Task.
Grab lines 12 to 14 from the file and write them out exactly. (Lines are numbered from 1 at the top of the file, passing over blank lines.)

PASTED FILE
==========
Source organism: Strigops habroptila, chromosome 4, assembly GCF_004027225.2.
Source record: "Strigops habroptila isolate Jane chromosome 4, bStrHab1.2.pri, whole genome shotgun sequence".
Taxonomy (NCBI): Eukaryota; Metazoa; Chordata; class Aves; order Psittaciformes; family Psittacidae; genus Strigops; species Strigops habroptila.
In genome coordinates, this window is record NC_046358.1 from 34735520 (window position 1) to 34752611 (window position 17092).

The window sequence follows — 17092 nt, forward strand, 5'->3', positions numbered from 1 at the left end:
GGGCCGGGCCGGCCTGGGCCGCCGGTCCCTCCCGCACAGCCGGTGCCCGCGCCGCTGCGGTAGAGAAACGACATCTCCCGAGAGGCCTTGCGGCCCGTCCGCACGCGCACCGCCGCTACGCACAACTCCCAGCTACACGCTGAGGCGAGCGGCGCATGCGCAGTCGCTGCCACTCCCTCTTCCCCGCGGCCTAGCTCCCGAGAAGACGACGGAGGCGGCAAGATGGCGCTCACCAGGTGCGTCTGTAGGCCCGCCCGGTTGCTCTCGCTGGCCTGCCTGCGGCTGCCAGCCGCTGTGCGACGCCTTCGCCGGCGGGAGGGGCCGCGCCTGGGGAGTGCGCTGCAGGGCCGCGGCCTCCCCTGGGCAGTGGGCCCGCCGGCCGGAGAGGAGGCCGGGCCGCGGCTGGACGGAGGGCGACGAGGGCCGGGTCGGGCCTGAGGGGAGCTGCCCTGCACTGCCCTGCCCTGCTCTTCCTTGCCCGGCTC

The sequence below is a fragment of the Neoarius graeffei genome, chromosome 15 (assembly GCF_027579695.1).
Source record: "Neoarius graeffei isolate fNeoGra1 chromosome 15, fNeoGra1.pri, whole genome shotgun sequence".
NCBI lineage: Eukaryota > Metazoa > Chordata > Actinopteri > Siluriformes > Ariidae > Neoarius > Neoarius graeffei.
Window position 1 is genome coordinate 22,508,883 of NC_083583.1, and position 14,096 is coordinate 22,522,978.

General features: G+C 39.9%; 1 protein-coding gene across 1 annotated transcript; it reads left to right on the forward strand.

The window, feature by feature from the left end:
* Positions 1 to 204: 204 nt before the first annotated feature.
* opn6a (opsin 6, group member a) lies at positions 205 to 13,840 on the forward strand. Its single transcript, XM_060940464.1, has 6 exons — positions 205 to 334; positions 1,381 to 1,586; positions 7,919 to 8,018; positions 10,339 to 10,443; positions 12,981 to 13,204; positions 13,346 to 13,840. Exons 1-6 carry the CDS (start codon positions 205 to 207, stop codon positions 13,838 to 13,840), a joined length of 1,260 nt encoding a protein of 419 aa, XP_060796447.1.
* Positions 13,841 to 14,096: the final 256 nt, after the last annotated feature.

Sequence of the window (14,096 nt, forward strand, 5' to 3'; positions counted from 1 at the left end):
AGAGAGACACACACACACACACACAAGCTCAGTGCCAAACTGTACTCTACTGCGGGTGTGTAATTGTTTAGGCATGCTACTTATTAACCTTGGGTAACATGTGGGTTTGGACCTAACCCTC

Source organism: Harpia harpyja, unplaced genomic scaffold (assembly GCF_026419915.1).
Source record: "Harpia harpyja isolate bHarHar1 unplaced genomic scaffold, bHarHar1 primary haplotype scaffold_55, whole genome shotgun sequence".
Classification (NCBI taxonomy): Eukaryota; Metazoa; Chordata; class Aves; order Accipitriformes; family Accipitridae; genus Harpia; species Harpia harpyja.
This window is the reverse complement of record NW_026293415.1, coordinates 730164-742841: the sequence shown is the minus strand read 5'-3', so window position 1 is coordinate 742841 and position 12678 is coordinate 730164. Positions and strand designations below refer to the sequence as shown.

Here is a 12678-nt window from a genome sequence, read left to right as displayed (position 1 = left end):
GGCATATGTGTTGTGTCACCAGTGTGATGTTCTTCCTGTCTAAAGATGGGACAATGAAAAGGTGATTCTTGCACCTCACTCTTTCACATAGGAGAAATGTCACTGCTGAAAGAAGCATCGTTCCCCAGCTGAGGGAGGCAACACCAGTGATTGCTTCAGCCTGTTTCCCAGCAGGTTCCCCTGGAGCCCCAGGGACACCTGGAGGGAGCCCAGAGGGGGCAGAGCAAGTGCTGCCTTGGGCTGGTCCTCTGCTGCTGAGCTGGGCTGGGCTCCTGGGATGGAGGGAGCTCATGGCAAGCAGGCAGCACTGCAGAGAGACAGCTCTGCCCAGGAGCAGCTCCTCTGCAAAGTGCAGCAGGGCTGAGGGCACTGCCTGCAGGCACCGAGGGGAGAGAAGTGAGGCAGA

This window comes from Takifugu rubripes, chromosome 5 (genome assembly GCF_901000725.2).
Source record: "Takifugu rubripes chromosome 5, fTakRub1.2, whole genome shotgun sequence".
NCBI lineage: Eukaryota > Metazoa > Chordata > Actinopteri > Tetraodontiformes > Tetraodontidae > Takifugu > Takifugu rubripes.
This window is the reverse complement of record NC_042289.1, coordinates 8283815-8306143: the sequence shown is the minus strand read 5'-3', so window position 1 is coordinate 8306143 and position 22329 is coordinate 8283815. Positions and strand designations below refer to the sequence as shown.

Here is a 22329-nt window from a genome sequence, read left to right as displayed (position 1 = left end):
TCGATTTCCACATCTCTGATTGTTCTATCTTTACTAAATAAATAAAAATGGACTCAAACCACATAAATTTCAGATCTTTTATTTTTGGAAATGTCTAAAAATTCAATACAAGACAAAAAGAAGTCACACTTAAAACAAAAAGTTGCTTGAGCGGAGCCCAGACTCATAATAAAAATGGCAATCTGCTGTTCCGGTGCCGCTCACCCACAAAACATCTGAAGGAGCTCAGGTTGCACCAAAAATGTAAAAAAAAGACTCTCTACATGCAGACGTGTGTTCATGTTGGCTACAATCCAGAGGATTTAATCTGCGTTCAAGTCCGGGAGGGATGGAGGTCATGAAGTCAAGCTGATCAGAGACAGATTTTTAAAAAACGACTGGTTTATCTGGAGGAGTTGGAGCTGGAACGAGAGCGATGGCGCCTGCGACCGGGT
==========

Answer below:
The window, feature by feature from the left end:
* Positions 1 to 204: 204 nt before the first annotated feature.
* opn6a (opsin 6, group member a) lies at positions 205 to 13,840 on the forward strand. Its single transcript, XM_060940464.1, has 6 exons — positions 205 to 334; positions 1,381 to 1,586; positions 7,919 to 8,018; positions 10,339 to 10,443; positions 12,981 to 13,204; positions 13,346 to 13,840. Exons 1-6 carry the CDS (start codon positions 205 to 207, stop codon positions 13,838 to 13,840), a joined length of 1,260 nt encoding a protein of 419 aa, XP_060796447.1.